Esswein-EJ; Holmes-EB; Suruda-A
NIOSH 2001 Aug; :1-8
The National Institute for Occupational Safety and Health (NIOSH) received a health hazard evaluation (HHE) request from a representative of the Colorado Department of Public Health and Environment (CDPHE) for assistance in determining if workers' lung problems could be related to exposures encountered while working at the Littleton/Englewood Waste Water Treatment Plant (WWTP). An opening conference and a walkthrough survey were conducted on January 11-12, 2001. Survey monitoring for the presence of hydrogen sulfide gas was conducted. Respiratory health questionnaires were distributed to all current operations and maintenance employees. Results from the medical respiratory questionnaire indicate that the prevalence of self-reported bronchitis in operations and maintenance employees at the WWTP was similar to that in the general population. At the time of the investigation, the Littleton/Englewood WWTP appeared to be a well-controlled workplace that had implemented a combination of dilution ventilation, managerial controls and, where appropriate, respiratory protection (for certain confined space entry procedures) to protect workers from occupational exposures. Hydrogen sulfide was detected at several locations in the plant, and in the ambient air within the plant. The plant has undergone significant expansion over the years. Changes in work practices at the plant, and improvements in dilution ventilation within the plant, were phased in over a period of time in recent years. These changes were implemented to improve occupational safety and health at the Littleton/Englewood WWTP and appear to be effective at the time of this investigation. An occupational health hazard was not determined to exist at the Littleton/Englewood WWTP during the time of this investigation. However, occupational exposures to plant operators with a long history of employment would be expected to vary considerably over the years as the plant underwent enlargement and process changes. Workers with many years of employment at this WWTP may have incurred occupational exposures which could cause chronic irritant bronchitis. But at the time of this investigation, evidence of any overall increased risks for chronic irritant bronchitis were not found.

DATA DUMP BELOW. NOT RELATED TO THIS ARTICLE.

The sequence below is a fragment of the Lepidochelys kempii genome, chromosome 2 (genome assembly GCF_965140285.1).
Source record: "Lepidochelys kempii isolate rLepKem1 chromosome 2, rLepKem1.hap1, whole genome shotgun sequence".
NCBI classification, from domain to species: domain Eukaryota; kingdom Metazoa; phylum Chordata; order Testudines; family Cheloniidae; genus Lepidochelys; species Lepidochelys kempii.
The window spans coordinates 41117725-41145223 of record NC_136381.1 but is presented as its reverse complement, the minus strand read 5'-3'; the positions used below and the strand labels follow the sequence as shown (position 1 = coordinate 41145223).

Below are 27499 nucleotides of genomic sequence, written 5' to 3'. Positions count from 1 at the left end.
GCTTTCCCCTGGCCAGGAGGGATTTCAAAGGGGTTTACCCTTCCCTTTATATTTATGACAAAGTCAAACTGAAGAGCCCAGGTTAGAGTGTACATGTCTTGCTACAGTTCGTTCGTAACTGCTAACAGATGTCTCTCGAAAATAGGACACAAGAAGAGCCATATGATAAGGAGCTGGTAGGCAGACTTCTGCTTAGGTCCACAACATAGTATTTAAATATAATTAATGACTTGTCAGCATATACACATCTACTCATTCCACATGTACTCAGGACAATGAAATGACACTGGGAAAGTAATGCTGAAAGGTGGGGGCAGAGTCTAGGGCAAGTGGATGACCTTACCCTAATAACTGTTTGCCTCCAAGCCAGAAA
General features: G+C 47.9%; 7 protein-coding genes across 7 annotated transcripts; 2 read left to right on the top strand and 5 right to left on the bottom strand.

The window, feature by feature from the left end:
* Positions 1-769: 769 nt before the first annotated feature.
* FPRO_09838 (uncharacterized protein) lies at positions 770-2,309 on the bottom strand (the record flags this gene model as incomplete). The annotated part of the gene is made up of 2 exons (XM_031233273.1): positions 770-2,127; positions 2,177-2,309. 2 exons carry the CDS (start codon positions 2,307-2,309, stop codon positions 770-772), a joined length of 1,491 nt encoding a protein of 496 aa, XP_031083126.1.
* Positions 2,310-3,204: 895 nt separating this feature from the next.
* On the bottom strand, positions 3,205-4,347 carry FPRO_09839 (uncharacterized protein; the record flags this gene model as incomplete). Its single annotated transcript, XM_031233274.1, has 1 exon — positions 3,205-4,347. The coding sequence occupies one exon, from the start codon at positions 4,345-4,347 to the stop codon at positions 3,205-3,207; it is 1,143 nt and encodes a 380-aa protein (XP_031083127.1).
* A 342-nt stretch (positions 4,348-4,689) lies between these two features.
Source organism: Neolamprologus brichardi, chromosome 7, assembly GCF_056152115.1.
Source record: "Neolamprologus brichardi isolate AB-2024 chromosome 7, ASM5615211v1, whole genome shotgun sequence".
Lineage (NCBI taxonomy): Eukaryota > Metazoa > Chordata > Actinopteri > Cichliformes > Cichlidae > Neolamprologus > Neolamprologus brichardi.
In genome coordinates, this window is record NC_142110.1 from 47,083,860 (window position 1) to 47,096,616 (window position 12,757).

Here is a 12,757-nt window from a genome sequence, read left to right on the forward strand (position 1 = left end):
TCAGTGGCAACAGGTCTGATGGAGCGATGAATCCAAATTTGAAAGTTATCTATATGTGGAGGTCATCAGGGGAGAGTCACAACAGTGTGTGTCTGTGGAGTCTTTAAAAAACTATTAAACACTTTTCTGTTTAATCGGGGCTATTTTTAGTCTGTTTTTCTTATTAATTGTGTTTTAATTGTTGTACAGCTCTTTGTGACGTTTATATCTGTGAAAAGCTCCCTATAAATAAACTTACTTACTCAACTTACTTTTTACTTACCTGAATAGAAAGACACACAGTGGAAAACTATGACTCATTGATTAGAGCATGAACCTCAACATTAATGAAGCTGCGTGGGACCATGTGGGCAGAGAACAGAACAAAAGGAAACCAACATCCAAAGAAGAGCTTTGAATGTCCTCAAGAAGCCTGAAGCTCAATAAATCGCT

Hazards-Unconfirmed; Region-8; Waste-disposal; Waste-treatment; Water-purification; Sulfur-compounds; Respiratory-system-disorders; Pulmonary-system-disorders;
Author Keywords: Sewerage Systems; waste water treatment plants; WWTP; sludge
Hazard Evaluation and Technical Assistance; Field Studies
National Institute for Occupational Safety and Health